This post may not win me any friends, but I’ve needed to get this off my chest for a long time.
Marketer of company X needs to reach their ‘target market’ with a message and influence them to buy/like their product.
So they have options, radio, magazines, newspaper, TV, direct marketing and other stuff.
With all of these media they try to reach as many of their demographic as possible, but there will always be wastage, i.e. you’ll reach people to don’t intend on reach.
EXAMPLE 1: Lets try TV as a channel
So Jane, the marketer, buys some ads on TV, and she’s targeting mothers so she places the ad during desperate house wives. Great, good TV show (Jane likes it) and channel 7 say it’s predicted to reach 100,000 people (its actually much higher) and the TV station ‘knows’ that 60% of them are mothers. So Jane reachs 60,000 mothers. Simple. Great. Sounds ridiculously awesome. And on the surface it is, but there are some MASSIVE assumptions in here.
The way they know 100,000 people watch the TV show and 60% of them are female is because the TV industry pays people to do surveys. They’ll have samples in each region i.e. Melbourne CBD. So 2000 people complete a survey, whether its digital or log book isn’t the point (although there are massive differences), and they find that of those people 50% watch desperate house wives, so they scale that % up, and based on Melbourne CBD’s population that equals 100,000 (it doesn’t but you get my drift).
So in terms of accountability there are some major flaws:
1. Its based on averages, based on surveys, so many assumptions
2. Just because some was ‘watching the show’ doesn’t mean they were there when the adverts were on, or were they playing with their laptop
3. And there could be 6 people sitting on the couch, who counts as a viewer?
So when channel 7 come back to you on Tuesday with your report saying you actually overshot your target and reached 65,000 mothers, you actually have NO IDEA.
They’re saying that more of the surveys said they were watching desperate house wives, and they saw the advert, and you’re assuming that the average is the same for all of Melbourne CBD…
EXAMPLE 2: So now let’s talk about the Internet
Let’s say in this instance that Jane buys some adverts on MSN Recipe Finder, they say you’re like to reach 100,000 people and of those 60% are mothers. Sounds fair and decent right?
Then they give you a report after the campaign that shows you overshot your target and reached 65,000 mothers. Fantastic! But wait, thats the same as TV, and Jane likes Desperate House Wives…
There’s one thing I didn’t mention, the report that MSN give Jane is ACTUAL count of the exact number of people (unique visitors) that they reached. Now there are some technical debates about ‘unique visitors’ but its neither here nor there in the scheme of things.
COMPARISON: Measurement TV vs Internet
Both TV and Internet delivered a report that said they reached 65,000 mothers. The only difference is that the TV stats are based on a small sample survey with the findings extrapolated out, whereas the Internet stats are based on things that actually hapenned.
Every time you visit a website, download a file or view an image the activity is recorded. ACTUAL ACTIVITY NOT A SURVEY.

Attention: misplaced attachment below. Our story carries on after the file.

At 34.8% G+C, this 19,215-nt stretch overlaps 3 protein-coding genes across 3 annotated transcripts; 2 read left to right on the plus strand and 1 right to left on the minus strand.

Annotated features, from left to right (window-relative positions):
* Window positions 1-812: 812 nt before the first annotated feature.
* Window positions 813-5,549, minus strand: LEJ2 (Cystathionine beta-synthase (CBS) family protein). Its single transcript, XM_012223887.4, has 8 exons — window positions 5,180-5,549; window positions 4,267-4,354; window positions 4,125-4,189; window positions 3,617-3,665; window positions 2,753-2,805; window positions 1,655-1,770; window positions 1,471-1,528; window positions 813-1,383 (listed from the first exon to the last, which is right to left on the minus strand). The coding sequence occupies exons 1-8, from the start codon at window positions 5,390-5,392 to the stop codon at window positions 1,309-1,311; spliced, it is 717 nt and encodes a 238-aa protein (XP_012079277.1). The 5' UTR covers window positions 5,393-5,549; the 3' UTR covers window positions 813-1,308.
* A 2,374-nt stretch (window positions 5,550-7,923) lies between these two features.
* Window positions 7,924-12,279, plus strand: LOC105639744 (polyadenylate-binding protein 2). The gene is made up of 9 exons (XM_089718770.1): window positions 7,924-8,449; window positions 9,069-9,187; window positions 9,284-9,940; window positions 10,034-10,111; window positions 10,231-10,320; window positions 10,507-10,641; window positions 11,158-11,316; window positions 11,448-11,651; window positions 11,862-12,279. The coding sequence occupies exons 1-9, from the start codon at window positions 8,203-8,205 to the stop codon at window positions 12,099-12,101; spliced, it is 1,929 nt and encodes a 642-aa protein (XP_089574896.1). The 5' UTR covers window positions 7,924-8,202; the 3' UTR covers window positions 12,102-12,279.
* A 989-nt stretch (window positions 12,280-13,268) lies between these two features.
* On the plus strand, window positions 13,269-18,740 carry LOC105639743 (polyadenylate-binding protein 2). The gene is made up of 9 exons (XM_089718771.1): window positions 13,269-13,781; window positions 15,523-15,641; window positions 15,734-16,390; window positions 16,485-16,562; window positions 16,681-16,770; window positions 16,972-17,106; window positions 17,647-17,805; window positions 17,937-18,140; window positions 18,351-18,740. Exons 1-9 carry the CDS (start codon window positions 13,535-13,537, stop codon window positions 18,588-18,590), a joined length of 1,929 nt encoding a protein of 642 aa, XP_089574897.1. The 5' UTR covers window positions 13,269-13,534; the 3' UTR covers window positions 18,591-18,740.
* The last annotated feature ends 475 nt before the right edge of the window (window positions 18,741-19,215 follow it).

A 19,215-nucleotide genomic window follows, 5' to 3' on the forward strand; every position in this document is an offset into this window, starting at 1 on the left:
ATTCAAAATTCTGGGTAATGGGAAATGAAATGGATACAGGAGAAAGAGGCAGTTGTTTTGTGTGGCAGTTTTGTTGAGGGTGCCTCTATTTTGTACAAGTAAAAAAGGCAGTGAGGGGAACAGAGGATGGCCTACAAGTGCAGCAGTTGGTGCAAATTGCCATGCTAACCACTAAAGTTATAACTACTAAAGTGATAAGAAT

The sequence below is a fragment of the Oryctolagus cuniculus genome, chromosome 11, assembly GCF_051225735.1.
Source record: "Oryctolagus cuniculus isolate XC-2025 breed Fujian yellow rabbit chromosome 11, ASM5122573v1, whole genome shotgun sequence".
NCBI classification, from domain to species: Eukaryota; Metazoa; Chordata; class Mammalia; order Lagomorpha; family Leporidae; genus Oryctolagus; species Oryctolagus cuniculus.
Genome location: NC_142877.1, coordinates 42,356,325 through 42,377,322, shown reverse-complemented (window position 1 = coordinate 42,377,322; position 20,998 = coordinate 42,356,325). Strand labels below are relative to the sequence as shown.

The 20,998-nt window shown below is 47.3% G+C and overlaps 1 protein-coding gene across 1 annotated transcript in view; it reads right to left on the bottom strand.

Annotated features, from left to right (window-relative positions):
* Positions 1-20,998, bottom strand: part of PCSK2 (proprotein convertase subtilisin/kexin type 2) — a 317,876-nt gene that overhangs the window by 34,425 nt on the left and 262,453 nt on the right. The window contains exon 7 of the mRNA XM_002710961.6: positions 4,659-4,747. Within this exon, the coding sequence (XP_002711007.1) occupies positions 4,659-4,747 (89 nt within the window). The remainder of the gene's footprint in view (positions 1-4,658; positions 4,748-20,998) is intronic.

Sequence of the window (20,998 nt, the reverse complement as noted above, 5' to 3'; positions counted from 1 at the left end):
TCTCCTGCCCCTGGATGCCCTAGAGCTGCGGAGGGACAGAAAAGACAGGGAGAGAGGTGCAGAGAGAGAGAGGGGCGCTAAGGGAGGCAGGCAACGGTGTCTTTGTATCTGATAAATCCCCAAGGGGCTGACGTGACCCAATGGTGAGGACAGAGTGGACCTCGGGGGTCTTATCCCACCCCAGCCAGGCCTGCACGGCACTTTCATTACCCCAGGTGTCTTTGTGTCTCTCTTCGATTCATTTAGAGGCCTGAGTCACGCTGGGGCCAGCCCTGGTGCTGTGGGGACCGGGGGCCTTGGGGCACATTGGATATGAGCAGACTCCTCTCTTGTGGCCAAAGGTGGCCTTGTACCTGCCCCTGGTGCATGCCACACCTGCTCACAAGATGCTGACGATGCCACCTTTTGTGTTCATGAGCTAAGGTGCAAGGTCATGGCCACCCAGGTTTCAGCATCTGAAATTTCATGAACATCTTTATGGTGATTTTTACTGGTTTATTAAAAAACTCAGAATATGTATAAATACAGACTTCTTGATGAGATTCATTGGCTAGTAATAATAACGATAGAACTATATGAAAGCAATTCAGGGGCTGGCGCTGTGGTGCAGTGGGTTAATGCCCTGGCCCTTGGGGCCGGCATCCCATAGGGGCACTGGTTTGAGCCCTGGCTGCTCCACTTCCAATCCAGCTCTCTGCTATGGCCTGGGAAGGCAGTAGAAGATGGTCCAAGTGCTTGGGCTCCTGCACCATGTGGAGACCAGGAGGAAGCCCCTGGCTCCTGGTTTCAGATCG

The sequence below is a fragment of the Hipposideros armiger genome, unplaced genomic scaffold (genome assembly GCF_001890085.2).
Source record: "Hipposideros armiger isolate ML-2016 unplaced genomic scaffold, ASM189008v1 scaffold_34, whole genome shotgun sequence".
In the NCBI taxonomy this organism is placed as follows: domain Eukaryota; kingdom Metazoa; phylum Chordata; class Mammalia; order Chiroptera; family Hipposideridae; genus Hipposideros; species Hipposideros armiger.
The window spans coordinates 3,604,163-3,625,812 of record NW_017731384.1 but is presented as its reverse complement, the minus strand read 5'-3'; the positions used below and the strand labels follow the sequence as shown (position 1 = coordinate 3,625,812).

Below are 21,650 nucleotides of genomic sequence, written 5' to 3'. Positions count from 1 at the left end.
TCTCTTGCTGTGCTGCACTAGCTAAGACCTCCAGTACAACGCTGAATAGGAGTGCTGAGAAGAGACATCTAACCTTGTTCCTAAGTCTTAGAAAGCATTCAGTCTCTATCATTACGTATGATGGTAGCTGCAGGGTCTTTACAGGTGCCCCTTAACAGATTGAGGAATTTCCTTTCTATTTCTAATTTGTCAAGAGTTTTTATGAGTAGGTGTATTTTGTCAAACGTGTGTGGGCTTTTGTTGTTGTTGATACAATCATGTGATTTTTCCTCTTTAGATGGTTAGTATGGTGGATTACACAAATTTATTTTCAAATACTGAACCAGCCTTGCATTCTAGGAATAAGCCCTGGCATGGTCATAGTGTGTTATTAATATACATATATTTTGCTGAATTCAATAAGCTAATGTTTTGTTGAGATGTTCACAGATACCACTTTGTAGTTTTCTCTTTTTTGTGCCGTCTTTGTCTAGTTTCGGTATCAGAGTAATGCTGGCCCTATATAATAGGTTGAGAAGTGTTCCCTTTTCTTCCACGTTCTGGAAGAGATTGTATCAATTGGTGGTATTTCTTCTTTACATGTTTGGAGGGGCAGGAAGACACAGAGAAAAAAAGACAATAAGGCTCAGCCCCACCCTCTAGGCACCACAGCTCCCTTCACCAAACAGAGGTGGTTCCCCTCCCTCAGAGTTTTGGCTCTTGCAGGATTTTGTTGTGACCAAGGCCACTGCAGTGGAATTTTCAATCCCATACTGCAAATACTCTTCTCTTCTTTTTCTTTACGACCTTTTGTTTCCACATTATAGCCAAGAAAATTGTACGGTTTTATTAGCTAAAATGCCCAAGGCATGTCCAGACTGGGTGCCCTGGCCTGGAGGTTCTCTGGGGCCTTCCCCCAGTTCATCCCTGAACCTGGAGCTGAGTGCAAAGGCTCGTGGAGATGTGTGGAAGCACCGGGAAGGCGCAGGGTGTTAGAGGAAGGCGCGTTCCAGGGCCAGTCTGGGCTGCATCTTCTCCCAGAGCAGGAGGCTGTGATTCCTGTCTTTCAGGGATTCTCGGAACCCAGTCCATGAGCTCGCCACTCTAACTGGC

And the others?
Well radio, TV, Bus Shelters/Billboards (OOH), magazines and newspapers are all based on LESS complex systems than TV. Resulting in human error, forgetfulness and well its a boring survey.
SO WHY THE RANT?
Well, Paul Fisher, CEO of the Interactive Advertising Bureau of Australia, is focused on increasing the ‘measureability’ of the Internet…. He’s the representative of the Internet as a marketing channel, and he’s out and about saying that its not accountable? WHAT THE? Sorry, but there are much more important issues here to deal with than this. (NB: It seems to be an international focus for the IAB, not just Australia)
We can no longer hold our heads up high and say unique browser is the metric we use to measure. Let’s find a metric that works, that people believe in.
From my experience, my clients are overwhelmed by the accountability, to a point that it sometimes can be over-analysed and they end up going with something with less accountability but it ‘feels’ right. (It’s happened more than you’d think).
UPDATE: Paul was interviewed by Mumbrella today with a mention of education and training… That’s what I’m talking about, wonder if anything will happen?
I’d put it out there for Paul to respond or what do you think the IAB should be doing…?
This is the IAB’s mission, as stated on their homepage
1) To promote the standardisation of ad formats
2) To ensure timeliness and transparency of industry data
3) To educate the marketplace about the value of online advertising
I think they’re completely mising the mark with number 3… Contrastly, Free TV Australia are kicking arse at education with ThinkTV.com.au promoting the pants off TV. It certainly persuades me of the benefits of TV Advertising.
… So now you might see why Love Digital was formed. Through this we’re interviewing international and national gurus like Seth Godin, Joseph Jaffe and loads more… With no support of the IAB… weird?
Am I the only one that thinks this? What do you think?
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